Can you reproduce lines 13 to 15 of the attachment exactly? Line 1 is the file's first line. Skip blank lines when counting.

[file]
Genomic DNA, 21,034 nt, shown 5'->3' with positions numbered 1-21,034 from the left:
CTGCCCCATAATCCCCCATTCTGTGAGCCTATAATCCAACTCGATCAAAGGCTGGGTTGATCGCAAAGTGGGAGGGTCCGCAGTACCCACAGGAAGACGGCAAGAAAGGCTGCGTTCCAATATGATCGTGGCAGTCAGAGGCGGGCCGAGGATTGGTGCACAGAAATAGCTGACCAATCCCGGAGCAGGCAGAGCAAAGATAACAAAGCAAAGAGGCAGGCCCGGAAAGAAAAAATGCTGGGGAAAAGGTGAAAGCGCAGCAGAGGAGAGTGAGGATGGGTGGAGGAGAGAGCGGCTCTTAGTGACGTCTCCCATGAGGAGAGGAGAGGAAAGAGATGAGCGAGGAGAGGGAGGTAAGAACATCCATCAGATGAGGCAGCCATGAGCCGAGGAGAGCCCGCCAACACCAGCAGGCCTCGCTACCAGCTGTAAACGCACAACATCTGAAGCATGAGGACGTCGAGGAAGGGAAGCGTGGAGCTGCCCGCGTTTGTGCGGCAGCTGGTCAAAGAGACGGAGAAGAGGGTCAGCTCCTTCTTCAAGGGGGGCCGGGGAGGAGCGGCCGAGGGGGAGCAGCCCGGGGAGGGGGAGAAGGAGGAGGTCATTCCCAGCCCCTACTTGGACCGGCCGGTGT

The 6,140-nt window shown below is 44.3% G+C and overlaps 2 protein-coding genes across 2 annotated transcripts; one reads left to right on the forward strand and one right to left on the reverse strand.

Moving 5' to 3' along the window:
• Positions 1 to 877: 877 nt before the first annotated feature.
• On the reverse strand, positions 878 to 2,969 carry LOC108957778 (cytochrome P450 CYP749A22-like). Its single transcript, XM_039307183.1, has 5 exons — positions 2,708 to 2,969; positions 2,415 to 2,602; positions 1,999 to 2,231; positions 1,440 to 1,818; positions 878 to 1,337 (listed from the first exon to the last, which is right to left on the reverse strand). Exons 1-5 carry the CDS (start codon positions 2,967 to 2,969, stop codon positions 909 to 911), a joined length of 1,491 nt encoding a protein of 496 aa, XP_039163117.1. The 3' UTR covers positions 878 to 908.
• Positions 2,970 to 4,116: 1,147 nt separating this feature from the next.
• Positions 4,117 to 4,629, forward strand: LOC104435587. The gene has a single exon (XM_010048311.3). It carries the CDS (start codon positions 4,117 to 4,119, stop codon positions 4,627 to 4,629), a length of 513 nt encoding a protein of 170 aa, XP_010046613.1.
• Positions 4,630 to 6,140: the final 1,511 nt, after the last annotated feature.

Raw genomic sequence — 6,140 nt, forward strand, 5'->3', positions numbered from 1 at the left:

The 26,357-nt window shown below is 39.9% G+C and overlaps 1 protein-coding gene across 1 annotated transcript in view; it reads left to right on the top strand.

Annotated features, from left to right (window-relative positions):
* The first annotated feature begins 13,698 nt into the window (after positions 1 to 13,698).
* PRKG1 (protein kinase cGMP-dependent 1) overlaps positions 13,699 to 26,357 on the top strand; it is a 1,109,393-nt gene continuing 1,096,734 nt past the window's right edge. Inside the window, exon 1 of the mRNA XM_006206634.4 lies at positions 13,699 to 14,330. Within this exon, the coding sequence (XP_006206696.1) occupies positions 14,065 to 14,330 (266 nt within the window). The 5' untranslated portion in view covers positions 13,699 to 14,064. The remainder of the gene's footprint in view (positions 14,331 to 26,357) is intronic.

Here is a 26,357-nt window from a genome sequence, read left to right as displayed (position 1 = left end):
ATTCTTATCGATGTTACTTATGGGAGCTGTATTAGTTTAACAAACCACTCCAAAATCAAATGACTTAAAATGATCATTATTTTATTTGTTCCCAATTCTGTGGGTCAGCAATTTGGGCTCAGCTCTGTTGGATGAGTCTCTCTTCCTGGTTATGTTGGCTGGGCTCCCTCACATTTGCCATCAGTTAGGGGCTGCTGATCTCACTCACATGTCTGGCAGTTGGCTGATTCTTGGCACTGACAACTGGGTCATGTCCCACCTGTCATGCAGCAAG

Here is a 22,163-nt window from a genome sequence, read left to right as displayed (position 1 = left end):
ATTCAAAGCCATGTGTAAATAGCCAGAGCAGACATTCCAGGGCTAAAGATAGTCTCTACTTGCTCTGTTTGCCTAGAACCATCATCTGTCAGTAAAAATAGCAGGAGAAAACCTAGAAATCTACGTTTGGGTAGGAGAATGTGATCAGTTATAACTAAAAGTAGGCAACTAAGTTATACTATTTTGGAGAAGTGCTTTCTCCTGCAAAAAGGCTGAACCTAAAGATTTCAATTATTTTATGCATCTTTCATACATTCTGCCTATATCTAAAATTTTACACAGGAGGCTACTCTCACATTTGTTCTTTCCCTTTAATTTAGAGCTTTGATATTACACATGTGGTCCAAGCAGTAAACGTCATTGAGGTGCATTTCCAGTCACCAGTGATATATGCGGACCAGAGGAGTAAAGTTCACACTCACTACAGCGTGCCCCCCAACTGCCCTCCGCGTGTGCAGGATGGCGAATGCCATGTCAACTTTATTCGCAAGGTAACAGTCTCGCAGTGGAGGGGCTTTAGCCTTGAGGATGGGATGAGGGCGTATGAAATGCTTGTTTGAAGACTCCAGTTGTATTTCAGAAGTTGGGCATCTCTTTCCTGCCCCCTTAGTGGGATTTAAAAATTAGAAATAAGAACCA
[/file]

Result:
* The first annotated feature begins 13,698 nt into the window (after positions 1 to 13,698).
* PRKG1 (protein kinase cGMP-dependent 1) overlaps positions 13,699 to 26,357 on the top strand; it is a 1,109,393-nt gene continuing 1,096,734 nt past the window's right edge. Inside the window, exon 1 of the mRNA XM_006206634.4 lies at positions 13,699 to 14,330. Within this exon, the coding sequence (XP_006206696.1) occupies positions 14,065 to 14,330 (266 nt within the window). The 5' untranslated portion in view covers positions 13,699 to 14,064. The remainder of the gene's footprint in view (positions 14,331 to 26,357) is intronic.

Here is a 26,357-nt window from a genome sequence, read left to right as displayed (position 1 = left end):